Ozothamnus leptophyllus (Tauhinu)
Species: O. leptophyllus
Binomial name: Ozothamnus leptophyllus
Synonym: Cassinia retorta, Cassinia leptophylla
Common names: Tauhinu, Cottonwood, Silver cottonwood.
Ozothamnus leptophyllus is a common very variable evergreen New Zealand native shrub in coastal areas, especially sand dunes. It is common in eastern areas of the North Island from North Cape southwards and is common in Wairoa, Wairarapa, Wellington, Marlborough Sounds and Central Otago. It is also found on Stewart and the Auckland Islands.
It is a bushy shrub (>2m) with small silver green leaves with fine silver hair beneath. The stems silver/white in colour. It has an attractive silver-grey appearance and from July to August it flowers in profusion with clusters of tiny cream daisy (wheel-shaped) flowers followed by down-covered seed heads. The fruits are small, dry, indehiscent one-seeded fruit with a thin wall. The seeds are dispersed by the wind. The tiny daisy seeds germinate and establish themselves easily on bare soils and in over-grazed pasture.
Ozothamnus leptophyllus is fast-growing, reaching its maximum height of 2 metres in 10–15 years. Unless their under storey plants are heavily grazed, tauhinu shrublands are usually overtopped by taller shrubs and trees, and develop into coastal broadleaved scrub. Ozothamnus leptophyllus prefers a sunny location and will tolerate temperatures down to -12.2 º C.
A crude extract from Ozothamnus leptophyllus, was shown to possess antifungal activity. Flavonoids, mainly chalcones in the leaf exudate, were isolated, some of which possessed antiviral as well as antifungal activity.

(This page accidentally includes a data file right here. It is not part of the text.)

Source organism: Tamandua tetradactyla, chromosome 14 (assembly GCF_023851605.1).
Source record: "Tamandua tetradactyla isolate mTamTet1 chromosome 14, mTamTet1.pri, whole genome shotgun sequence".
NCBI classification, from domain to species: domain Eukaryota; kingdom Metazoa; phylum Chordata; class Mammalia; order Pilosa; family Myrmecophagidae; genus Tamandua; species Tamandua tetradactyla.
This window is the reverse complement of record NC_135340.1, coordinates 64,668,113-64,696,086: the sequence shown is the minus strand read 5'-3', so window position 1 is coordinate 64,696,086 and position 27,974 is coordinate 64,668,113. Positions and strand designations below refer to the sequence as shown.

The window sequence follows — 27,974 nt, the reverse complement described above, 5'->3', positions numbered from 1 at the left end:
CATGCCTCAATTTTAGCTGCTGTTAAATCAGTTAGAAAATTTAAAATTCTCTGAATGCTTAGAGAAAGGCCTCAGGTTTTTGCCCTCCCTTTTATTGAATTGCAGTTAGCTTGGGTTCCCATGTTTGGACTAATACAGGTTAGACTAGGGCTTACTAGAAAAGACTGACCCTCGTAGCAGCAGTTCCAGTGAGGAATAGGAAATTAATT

It is listed NZ Common Weeds in Colour by E.A. Uprichard.
Photographed at Te Kainga Marire - Native New Zealand Garden, New Plymouth.
The photos below were taken of populations at Cape Reinga.
Historically, Ozothamnus in New Zealand has been separated into five endemic species and seven varieties, and more recently united into a single, undivided, but polymorphic species. However, investigation leading to the recognition of a single species was limited and many botanists continue to recognise different forms within this species based on appearance and distribution. The conflicting taxonomic opinions regarding O. leptophyllus are influenced by complex patterns of variation, mostly quantitative taxonomic characters, and wide distribution with overlapping ranges.
In order to resolve the taxonomy of O. leptophyllus, it has been assessed morphological and genetic diversity within and among populations from throughout New Zealand. Unfortunately this work is still waiting to be published.
The plant in the images below is what was previously called Cassinia retorta. For now it is called Ozothamnus leptophyllus, but once the revision is published it will be a distinct taxon again.